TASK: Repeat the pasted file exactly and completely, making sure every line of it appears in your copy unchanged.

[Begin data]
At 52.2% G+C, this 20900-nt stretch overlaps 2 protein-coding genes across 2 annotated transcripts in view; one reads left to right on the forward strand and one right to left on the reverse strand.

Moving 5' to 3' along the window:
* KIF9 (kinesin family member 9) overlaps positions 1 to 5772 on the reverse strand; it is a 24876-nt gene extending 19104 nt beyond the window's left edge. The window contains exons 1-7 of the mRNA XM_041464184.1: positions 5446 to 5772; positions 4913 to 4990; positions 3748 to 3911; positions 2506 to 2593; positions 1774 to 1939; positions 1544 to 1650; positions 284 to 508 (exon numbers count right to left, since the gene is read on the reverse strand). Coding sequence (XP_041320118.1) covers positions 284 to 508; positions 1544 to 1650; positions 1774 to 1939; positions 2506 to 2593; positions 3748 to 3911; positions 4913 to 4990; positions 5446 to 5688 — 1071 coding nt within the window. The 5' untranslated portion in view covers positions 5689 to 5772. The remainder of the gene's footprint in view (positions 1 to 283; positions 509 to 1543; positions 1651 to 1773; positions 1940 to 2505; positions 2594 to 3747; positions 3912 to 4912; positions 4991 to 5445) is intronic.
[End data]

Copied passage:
At 52.2% G+C, this 20900-nt stretch overlaps 2 protein-coding genes across 2 annotated transcripts in view; one reads left to right on the forward strand and one right to left on the reverse strand.

Moving 5' to 3' along the window:
* KIF9 (kinesin family member 9) overlaps positions 1 to 5772 on the reverse strand; it is a 24876-nt gene extending 19104 nt beyond the window's left edge. The window contains exons 1-7 of the mRNA XM_041464184.1: positions 5446 to 5772; positions 4913 to 4990; positions 3748 to 3911; positions 2506 to 2593; positions 1774 to 1939; positions 1544 to 1650; positions 284 to 508 (exon numbers count right to left, since the gene is read on the reverse strand). Coding sequence (XP_041320118.1) covers positions 284 to 508; positions 1544 to 1650; positions 1774 to 1939; positions 2506 to 2593; positions 3748 to 3911; positions 4913 to 4990; positions 5446 to 5688 — 1071 coding nt within the window. The 5' untranslated portion in view covers positions 5689 to 5772. The remainder of the gene's footprint in view (positions 1 to 283; positions 509 to 1543; positions 1651 to 1773; positions 1940 to 2505; positions 2594 to 3747; positions 3912 to 4912; positions 4991 to 5445) is intronic.